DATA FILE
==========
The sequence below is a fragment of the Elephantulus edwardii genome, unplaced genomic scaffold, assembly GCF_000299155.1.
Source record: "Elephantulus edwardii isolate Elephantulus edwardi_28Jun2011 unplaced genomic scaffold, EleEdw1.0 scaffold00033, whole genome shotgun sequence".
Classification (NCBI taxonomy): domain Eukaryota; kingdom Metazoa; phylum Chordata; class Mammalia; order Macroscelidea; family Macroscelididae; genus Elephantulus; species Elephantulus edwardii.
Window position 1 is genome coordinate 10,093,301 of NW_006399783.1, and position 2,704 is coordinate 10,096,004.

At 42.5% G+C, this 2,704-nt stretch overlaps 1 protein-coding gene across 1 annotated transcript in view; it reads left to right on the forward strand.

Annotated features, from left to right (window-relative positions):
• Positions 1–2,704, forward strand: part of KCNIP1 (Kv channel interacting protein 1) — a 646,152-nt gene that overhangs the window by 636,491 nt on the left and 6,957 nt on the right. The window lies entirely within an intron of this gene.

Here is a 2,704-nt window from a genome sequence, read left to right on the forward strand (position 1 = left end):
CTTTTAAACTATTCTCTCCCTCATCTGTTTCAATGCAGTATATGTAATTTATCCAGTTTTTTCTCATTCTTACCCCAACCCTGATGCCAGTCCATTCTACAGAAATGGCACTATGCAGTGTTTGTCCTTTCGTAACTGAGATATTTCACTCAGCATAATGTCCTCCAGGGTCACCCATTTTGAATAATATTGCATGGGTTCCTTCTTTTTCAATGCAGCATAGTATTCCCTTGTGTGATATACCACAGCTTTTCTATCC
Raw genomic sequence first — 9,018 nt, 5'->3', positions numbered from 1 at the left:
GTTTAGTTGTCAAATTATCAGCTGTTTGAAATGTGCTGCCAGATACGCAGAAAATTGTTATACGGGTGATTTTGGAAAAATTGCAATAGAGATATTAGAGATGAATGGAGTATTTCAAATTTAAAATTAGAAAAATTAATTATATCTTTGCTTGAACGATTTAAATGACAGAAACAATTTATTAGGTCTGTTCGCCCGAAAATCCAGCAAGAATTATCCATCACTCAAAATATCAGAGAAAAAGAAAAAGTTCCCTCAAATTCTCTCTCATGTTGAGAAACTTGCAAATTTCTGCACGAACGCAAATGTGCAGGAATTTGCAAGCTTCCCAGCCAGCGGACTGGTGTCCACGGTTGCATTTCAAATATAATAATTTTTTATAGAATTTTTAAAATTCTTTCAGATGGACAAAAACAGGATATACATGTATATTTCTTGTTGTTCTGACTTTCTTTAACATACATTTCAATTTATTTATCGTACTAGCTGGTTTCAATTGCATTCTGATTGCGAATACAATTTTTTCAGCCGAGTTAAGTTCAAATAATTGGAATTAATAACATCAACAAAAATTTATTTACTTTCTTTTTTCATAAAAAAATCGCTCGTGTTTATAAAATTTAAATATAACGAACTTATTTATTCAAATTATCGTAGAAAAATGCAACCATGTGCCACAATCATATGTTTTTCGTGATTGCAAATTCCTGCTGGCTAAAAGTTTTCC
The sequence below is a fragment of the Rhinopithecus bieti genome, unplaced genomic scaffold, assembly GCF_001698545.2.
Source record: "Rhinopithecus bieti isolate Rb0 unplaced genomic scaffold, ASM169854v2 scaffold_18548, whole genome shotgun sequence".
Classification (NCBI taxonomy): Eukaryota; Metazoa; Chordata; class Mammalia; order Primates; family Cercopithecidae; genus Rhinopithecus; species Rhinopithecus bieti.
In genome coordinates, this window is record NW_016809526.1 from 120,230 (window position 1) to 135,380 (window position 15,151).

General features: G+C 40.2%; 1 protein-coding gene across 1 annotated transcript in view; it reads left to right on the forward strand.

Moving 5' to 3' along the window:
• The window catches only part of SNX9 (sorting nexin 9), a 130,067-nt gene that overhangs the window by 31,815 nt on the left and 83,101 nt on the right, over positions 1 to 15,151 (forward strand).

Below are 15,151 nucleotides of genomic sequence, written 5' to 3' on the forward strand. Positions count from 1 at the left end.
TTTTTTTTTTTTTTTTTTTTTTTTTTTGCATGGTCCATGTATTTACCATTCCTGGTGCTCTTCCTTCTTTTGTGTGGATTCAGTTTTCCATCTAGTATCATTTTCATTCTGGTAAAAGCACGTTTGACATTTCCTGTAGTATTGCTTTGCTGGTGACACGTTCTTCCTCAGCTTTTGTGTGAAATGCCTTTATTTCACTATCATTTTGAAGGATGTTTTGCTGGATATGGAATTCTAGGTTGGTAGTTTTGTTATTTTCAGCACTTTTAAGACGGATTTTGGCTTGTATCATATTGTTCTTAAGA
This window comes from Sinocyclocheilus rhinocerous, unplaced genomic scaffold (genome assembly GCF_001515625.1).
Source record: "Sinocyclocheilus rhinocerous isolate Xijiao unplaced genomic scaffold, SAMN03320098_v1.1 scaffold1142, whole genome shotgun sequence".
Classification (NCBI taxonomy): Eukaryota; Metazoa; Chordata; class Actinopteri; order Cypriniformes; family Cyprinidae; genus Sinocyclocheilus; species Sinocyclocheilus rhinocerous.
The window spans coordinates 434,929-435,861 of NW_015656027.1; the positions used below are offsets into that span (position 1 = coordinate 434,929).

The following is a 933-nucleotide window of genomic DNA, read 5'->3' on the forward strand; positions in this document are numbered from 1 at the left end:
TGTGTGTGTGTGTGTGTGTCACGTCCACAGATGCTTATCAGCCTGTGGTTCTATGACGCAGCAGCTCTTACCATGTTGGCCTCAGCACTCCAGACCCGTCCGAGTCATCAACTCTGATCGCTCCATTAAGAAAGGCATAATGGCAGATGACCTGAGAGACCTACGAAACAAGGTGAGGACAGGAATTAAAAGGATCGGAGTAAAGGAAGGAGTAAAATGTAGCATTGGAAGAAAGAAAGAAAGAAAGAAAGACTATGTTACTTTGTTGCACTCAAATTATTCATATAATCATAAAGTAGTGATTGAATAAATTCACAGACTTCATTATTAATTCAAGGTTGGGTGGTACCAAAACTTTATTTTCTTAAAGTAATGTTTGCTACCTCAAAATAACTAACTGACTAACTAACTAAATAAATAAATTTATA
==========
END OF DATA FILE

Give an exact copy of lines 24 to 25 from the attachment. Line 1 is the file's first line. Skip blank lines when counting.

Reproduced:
The window spans coordinates 434,929-435,861 of NW_015656027.1; the positions used below are offsets into that span (position 1 = coordinate 434,929).

The following is a 933-nucleotide window of genomic DNA, read 5'->3' on the forward strand; positions in this document are numbered from 1 at the left end: